Like everyone else, I watched with rapt attention as the Chilean miners were rescued last week. However, far more interesting to me than the ongoing reports about their ordeal, is how the public image of these individuals has changed since their rescue.
I suppose it’s inevitable that, now that the miners are free, the focus has turned to the salacious details of the miner’s lives. Who are these people? How do they live? Once heros, the details of their ordinary existance is slowly changing their public image. Take the so called “cheating miner” whose philandering ways garnered him a lucrative offer to serve as a spokesperson for a dating service for married people (really?). He is also known as the “deal breaker” because this offer may fly in the face of the pact the miners made to share all profits from any deals that might come from their ordeal.
As my colleague Paul Gillin pointed out, most celebrities choose the job; but in cases like the mine collapse, these are just regular guys who happen to be in the world’s spotlight because of a chance, harrowing ordeal. The art of reputation management is certainly not their area of expertise.
In a recent interview, one of the miners said, “Give us some time to learn to deal with you, so that we don’t destroy the image that has been created.”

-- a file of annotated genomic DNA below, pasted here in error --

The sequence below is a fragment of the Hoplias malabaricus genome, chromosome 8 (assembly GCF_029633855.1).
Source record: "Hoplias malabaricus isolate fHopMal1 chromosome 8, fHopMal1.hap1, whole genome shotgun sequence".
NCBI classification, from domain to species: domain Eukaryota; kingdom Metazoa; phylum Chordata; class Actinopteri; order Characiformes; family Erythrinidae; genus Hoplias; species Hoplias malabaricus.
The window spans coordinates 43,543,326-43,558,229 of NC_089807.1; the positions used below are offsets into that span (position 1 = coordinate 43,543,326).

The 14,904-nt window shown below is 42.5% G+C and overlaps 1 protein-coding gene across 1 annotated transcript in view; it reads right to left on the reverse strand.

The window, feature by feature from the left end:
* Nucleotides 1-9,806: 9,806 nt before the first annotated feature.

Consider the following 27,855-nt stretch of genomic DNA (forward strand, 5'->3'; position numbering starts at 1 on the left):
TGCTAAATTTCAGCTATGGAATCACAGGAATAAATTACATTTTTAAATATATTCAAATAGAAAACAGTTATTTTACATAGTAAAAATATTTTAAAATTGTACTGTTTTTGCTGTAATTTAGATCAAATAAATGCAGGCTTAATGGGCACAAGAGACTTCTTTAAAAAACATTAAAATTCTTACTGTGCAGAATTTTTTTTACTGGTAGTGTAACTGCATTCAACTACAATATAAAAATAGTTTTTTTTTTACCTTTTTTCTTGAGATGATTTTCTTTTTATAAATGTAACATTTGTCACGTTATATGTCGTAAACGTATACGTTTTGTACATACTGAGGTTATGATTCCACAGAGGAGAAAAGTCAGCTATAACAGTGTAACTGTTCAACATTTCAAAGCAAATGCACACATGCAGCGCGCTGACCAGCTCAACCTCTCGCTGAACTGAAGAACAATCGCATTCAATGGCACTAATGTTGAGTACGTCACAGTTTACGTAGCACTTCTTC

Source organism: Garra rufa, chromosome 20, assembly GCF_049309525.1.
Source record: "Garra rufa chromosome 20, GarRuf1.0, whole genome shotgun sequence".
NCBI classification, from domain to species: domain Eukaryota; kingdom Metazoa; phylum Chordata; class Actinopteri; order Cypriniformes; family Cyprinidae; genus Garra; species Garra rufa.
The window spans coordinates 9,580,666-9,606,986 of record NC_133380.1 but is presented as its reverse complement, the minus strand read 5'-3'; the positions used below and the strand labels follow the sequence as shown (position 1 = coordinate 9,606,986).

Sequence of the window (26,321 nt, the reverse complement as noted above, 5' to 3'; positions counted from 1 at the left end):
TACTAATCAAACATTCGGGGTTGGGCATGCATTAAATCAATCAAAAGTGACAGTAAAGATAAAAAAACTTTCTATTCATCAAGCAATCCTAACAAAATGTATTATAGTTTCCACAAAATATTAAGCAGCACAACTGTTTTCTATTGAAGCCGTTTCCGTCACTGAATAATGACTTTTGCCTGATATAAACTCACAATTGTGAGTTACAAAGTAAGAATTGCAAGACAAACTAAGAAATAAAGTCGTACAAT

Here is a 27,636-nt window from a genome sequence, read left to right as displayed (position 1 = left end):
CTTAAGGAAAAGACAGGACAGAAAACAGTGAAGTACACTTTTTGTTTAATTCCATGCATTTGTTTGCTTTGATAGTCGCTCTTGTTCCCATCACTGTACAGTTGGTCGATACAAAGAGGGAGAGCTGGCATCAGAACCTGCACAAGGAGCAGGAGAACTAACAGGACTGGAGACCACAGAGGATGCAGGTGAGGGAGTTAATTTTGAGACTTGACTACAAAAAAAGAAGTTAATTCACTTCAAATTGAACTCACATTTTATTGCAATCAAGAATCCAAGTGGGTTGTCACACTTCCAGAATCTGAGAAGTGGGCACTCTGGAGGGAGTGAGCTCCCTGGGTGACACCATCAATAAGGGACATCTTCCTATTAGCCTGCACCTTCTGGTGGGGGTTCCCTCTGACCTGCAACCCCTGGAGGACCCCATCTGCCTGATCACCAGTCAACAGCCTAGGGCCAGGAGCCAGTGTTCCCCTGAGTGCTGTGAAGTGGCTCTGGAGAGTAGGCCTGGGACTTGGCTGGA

That statement says it all. The image was created by an enraptured public looking for good news, hope and something/someone in which to believe. Most of us said, “I could never do that,” and that is preciscely what elevated these individuals to saint status. Once they became “one of us” again, their reputations changed. The image created by the media was impossible to live up to, and we can’t forgive them for that.
What will be more damaging? 70 days underground or the subsequent impact on their personal reputations now that the ordeal is over? Moreover, will the entire ordeal now be viewed in a negative light? Just as with a corporate executive, the personal reputation of the individual in an occurrence like this matters. As a public, we elevate those we see on TV who have done miraculous things or who run large companies. Up so high on a pedestal, they are destined to fall.